Carbon14 is a radioactive isotope (atom variant) of carbon. A secondary effect of cosmic radiation penetrating the earth's atmosphere is the triggering of nitrogen14 to carbon 14 conversion. Like all chemical reactions, this conversion is an equilibrium seeking process. While events set in train by a cosmic ray are changing N14 to C14, C14 itself is naturally reverting to N14. A balance or equilibrium is reached when the rate of production of C14 equals its rate of decay. Equilibrium can only exist if factors such as atmospheric carbon content and cosmic radiation intensity are constant. They need to remain constant for 30,000 years for equilibrium to be attained. Thus, a date of 40,000years - which some laboratories say is at the limit of their measuring capacity - implies an atmosphere stable in terms of carbon content and cosmic ray intensity, for the last 70,000 years. If C14 production was not in equilibrium for all that period of time, then the "clock" is thrown. This timepiece assumes that carbon isotope ratios in the atmosphere, as measured during the 1950's, were constant back in time. When the organism in question died, it ceased carbon interchange with the atmosphere, and the relative proportion of C14 in its remains steadily declined through radioactive decay. Theoretically, it is a beautiful dating method. At very least, it has the potential to tell us something about the earth's atmosphere, even if it can be argued that its results prior to 2,500BC call for circumspection.
Arguments that have been directed against this method include: 1). When calibrating C14 against samples of known age, substantial adjustments, of the order of hundreds of years, were needed. The method itself was not questioned. Arbitrary adjustment is a feature of radiometric dating. 2). The atmospheric measurements taken in the 1950's (prior to extensive atmospheric nuclear testing and major recent industrial carbon output) suggested C14 production exceeding its rate of decay perhaps by 15-20%. If this measurement has any meaning, it can scarcely be that atmospheric C14 production is in equilibrium. 3). The geologic record of human times - such as it is - suggests that Man originally inhabited a world of small and few deserts; of salubrious climate; of diversity and even gigantism amongst animal species; and of long life. The geologic record of more recent times contains abundant evidences of desertification, and animal extinction. Some changes, such as the onset of ice-ages and encroachment of the Sahara Desert, were relatively sudden and by definition involved the atmosphere.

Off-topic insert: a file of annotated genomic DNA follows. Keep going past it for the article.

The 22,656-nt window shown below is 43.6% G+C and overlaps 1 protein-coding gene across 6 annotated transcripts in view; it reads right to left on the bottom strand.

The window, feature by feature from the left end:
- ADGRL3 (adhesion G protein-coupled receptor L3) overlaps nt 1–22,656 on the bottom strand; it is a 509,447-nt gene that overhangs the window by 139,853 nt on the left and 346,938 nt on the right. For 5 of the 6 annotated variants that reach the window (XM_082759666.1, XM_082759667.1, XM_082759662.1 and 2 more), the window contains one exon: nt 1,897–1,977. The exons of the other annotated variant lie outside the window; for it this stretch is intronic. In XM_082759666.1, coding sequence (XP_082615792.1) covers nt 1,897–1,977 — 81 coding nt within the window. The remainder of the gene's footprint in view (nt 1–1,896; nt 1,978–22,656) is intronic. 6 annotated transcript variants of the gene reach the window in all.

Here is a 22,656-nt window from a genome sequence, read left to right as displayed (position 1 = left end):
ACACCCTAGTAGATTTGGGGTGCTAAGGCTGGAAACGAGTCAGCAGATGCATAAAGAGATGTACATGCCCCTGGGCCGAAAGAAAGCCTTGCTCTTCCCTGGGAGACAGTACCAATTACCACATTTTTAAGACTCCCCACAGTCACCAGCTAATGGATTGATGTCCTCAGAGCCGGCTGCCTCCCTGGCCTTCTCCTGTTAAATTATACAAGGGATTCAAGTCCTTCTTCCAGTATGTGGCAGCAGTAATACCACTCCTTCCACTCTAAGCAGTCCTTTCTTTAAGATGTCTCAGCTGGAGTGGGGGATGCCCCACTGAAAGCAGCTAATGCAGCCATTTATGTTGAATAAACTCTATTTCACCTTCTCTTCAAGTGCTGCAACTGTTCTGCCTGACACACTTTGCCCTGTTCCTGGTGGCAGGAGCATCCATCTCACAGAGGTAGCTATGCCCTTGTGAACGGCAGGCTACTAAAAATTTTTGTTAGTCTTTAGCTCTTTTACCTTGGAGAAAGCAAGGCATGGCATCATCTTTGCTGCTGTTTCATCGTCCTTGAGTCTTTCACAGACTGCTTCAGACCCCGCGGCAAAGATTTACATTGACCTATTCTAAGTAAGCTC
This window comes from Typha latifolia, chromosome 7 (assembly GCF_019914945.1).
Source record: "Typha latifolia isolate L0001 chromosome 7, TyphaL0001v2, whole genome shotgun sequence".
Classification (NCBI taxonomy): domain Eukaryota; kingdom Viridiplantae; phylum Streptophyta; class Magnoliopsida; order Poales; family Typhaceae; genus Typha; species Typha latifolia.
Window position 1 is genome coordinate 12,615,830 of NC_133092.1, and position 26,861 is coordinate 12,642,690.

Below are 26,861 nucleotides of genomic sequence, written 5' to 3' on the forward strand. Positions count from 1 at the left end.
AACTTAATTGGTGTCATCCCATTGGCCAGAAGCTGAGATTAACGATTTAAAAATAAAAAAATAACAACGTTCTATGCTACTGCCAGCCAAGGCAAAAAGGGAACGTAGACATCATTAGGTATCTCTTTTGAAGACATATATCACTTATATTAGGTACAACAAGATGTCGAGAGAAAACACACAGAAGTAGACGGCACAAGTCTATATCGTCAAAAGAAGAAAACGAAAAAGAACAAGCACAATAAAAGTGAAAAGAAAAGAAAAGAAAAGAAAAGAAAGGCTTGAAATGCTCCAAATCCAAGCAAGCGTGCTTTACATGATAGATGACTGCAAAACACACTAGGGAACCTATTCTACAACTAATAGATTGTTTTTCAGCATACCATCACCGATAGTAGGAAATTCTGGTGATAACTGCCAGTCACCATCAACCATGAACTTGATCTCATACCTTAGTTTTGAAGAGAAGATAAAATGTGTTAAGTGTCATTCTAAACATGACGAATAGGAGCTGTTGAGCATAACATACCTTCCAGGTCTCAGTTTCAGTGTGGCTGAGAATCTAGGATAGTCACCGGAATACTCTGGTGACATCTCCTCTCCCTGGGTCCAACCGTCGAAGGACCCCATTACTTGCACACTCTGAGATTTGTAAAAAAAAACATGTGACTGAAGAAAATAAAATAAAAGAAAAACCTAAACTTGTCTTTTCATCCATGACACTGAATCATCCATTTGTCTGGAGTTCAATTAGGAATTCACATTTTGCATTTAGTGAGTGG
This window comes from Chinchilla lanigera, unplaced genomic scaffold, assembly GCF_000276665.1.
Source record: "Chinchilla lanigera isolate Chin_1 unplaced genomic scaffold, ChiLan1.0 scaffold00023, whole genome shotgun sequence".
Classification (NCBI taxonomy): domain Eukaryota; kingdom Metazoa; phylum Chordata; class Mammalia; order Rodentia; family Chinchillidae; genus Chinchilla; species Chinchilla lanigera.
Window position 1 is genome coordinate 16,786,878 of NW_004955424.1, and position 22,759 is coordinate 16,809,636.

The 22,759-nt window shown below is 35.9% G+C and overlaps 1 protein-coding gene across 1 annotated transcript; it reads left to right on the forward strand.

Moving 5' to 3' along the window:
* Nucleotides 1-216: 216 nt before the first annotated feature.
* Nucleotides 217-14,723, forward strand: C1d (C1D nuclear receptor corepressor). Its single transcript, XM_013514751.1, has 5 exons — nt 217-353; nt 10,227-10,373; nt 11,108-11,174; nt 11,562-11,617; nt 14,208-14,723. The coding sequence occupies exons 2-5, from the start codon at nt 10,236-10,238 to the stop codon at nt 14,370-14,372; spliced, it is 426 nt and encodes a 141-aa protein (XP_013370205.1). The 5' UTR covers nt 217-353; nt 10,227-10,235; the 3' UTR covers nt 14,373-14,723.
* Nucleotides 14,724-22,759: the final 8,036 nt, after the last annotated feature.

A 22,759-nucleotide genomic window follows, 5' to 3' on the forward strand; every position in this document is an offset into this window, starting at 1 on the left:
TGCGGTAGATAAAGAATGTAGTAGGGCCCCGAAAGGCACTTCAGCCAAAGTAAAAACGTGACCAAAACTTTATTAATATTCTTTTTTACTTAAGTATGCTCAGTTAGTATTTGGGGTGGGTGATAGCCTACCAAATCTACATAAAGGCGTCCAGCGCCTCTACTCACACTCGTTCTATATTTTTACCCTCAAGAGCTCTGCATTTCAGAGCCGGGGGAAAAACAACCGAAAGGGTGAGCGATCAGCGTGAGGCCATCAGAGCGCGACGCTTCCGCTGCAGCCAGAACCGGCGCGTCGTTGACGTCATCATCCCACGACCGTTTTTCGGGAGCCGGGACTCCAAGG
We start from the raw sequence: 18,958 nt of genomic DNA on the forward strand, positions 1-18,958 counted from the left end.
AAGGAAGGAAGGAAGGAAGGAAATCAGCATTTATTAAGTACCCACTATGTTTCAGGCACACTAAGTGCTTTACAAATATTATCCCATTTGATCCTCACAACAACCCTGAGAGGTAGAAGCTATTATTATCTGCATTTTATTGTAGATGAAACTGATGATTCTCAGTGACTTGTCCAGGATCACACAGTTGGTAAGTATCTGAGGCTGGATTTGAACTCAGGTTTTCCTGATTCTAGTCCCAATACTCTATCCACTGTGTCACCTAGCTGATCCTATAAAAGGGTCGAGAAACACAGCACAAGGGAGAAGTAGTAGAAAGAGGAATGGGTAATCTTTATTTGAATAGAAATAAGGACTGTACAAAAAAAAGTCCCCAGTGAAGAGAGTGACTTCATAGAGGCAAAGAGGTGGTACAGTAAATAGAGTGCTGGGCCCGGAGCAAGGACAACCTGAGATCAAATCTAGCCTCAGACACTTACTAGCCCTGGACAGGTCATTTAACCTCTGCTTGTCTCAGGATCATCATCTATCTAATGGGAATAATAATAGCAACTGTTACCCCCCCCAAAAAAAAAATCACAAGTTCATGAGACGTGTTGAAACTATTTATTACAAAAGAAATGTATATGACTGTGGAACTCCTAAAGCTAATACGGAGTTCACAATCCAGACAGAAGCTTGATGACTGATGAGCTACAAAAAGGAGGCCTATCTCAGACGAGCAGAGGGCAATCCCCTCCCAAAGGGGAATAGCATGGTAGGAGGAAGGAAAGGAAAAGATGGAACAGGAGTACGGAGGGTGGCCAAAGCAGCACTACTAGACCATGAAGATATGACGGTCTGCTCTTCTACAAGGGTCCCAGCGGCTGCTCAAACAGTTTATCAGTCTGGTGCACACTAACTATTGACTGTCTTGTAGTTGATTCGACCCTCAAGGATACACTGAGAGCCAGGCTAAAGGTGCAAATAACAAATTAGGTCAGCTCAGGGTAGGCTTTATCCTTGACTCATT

The measurements taken as part and parcel of radiocarbon dating therefore corroborate the idea of major atmospheric and climatic change within human history. There was the failure to establish C14 -N14 equilibrium by measurement. There was the uncomfortable discovery that some dates were in error by hundreds of years, necessitating arbitrary adjustment. Then, the assumption that there has been no major atmospheric change led to the blithe certainty that the measurements give an actual age, rather than an exponentially exaggerated unlikelihood pointing not to a date but to atmosphere-altering event(s).